Lash's Products Co. v. United States,
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278 U.S. 175 (1929)
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U.S. Supreme Court
Lash's Products Co. v. United States, 278 U.S. 175 (1929)
Lash's Products Co. v. United States
Argued December 7, 1928
Decided January 2, 1929
278 U.S. 175
CERTIORARI TO THE COURT OF CLAIMS
1. The tax imposed by § 628 of the Revenue Act of 918 on soft drinks sold by the manufacturer in bottles, etc., "equivalent to 10 percentum of the price for which so sold," is a tax on the manufacturer alone which, accurately speaking, cannot be "passed on" to the purchaser. P. 278 U. S. 176.
2. Where a manufacturer sold such goods at his regular prices plus 10% added to cover the tax and not separately billed, and the purchasers, being notified of the arrangement, paid the whole, the tax payable by the manufacturer was properly computed on the total amount so paid by the purchasers. Id.
64 Ct.Cls. 252 affirmed.
Certiorari, 277 U.S. 581, to a judgment of the Court of Claims rejecting a claim for overpayment of taxes.
MR. JUSTICE HOLMES delivered the opinion of the Court.
This is a suit to recover the amount of certain taxes paid under the Revenue Act of 1918 (Act of February 24, 1919, c. 18, § 628, 40 Stat. 1057, 1116). By § 628, there is imposed on "soft drinks, sold by the manufacturer, . . . in bottles or other closed containers, a tax equivalent to ten percentum of the price for which so sold." This tax was paid by the petitioner, calculated at ten percentum of the sum actually received by it for the goods sold. But the petitioner had notified its customers beforehand that it
paid the ten percent tax, and it contends that, in this way, it passed the tax on, and that the true price of the goods was the sum received less the amount of the tax. The phrase "passed the tax on" is inaccurate, as obviously the tax is laid and remains on the manufacturer, and on him alone. Heckman & Co. v. I. S. Dawes & Son Co., 12 F.2d 154. The purchaser does not pay the tax. He pays or may pay the seller more for the goods because of the seller's obligation, but that is all. Still, the question as to the meaning of the statute remains.
The petitioner supports its position by a regulation of the Commissioner that, when the tax is billed as a separate item, it is not to be considered as an increase in the sale price. Naturally, a delicate treatment of a tax on sales might seek to avoid adding a tax on the amount of the tax. But it is no less natural to avoid niceties and to fix the tax by the actual price received. Congress could do that as properly as it could have added one-tenth to the tax on the price as fixed by the other items determining the charge to the buyer. The price is the total sum paid for the goods. The amount added because of the tax is paid to get the goods, and for nothing else. Therefore it is part of the price, and if the statute were taken literally, as there would be no reason for not taking it if it were now passed for the first time, there might be difficulty in accepting the Commissioner's distinction even if the tax were made a separate item of the bill. But if, in view of the history in the Solicitor General's brief, we assume with him that the practice of the Commissioner has been ratified by Congress, we agree with his argument that the petitioner must take the privilege as it is offered. It did not bill its tax as a separate item, and the Commissioner's Regulations notified it that, "if the sales price of a taxable beverage is increased to cover the tax, the tax is on such increased sales price," although they purported to make a different rule "when the tax is billed as a separate item."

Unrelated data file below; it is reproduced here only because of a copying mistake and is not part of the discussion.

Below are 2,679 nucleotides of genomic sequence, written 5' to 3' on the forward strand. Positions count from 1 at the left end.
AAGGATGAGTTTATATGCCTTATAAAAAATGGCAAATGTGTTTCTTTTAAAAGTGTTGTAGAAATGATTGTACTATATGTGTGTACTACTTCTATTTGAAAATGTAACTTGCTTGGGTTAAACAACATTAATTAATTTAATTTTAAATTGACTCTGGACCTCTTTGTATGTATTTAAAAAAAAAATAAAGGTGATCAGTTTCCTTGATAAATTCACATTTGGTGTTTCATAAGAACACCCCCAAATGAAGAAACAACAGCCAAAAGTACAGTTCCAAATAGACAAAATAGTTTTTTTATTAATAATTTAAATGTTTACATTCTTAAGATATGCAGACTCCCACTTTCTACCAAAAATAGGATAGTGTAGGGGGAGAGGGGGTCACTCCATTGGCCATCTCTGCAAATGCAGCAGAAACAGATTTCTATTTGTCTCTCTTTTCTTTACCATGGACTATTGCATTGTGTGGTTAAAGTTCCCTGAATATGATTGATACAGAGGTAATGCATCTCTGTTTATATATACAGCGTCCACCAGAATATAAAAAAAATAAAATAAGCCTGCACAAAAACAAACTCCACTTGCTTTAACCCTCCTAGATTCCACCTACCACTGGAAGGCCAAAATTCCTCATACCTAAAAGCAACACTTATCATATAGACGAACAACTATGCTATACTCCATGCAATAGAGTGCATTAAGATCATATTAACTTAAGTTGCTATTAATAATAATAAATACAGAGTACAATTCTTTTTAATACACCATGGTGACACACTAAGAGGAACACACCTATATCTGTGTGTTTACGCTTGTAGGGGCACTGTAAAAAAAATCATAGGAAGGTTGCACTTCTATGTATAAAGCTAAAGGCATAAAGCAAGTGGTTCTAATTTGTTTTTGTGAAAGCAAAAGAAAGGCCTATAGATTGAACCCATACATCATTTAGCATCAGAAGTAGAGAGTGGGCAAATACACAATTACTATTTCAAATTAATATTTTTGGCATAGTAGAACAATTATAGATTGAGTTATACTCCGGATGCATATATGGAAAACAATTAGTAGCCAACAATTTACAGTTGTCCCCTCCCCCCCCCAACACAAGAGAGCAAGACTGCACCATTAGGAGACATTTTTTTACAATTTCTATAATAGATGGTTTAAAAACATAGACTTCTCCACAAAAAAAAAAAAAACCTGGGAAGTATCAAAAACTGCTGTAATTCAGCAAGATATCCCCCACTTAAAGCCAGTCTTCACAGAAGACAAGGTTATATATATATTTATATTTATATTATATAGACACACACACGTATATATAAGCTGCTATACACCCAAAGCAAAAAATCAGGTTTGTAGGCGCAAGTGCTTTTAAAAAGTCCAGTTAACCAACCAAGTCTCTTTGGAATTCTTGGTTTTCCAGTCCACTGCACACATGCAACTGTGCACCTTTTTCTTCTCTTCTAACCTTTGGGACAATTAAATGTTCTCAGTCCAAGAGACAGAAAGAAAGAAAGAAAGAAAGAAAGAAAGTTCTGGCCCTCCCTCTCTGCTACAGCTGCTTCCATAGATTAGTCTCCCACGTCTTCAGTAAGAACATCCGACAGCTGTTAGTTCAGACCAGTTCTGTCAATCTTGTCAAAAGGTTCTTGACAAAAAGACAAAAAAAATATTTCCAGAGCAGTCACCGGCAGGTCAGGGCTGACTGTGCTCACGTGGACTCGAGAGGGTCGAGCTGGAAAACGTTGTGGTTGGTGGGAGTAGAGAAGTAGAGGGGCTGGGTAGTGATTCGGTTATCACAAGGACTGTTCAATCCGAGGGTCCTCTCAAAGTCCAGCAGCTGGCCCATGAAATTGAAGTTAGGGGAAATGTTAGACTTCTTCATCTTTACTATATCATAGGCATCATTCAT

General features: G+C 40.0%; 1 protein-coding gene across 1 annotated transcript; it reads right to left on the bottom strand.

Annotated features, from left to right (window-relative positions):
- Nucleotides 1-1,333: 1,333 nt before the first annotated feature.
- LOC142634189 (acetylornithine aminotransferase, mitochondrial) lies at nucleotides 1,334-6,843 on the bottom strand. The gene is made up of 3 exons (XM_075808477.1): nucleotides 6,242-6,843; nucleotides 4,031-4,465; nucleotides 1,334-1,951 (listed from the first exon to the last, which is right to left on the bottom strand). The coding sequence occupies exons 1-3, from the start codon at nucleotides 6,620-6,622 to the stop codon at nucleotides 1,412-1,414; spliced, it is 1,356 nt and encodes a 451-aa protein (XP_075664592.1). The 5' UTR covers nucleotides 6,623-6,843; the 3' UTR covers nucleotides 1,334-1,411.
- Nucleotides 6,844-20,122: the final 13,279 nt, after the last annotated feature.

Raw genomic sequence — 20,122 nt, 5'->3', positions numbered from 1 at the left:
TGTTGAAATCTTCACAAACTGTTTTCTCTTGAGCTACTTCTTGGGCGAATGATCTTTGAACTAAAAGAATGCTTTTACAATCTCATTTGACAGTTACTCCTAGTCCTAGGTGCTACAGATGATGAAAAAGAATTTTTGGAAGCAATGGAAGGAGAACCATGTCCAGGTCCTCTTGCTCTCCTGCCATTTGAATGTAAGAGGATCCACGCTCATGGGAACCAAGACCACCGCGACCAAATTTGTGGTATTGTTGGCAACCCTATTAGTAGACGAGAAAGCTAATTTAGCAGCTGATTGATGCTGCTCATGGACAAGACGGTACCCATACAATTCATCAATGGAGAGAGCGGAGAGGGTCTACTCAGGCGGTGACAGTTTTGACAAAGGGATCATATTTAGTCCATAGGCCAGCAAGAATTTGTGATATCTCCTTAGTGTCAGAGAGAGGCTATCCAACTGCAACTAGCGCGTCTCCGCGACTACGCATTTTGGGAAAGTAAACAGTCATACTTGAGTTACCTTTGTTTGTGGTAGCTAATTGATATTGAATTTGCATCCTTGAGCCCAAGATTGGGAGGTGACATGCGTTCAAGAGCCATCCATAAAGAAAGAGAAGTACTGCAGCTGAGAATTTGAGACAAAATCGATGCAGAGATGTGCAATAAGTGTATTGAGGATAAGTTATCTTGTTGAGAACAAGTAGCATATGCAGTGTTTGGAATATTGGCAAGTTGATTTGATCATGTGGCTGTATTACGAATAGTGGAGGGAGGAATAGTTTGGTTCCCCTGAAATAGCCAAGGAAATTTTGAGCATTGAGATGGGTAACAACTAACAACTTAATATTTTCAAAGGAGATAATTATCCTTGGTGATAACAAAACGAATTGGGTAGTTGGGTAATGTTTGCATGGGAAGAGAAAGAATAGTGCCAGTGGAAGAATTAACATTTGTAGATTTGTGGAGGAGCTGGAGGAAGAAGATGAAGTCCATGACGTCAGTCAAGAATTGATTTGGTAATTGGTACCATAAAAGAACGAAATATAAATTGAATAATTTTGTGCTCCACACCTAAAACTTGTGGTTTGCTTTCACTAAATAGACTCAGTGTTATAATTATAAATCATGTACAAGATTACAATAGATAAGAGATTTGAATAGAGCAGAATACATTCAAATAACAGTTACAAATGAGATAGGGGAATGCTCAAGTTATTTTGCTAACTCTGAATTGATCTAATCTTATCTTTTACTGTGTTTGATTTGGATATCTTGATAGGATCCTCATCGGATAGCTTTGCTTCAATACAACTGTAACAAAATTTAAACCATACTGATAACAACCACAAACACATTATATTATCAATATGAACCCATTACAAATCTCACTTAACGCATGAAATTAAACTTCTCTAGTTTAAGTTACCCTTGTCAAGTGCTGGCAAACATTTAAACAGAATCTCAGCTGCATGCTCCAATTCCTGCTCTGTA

There has been some difference of opinion in the lower Courts, but we regard the interpretation of the law as plain.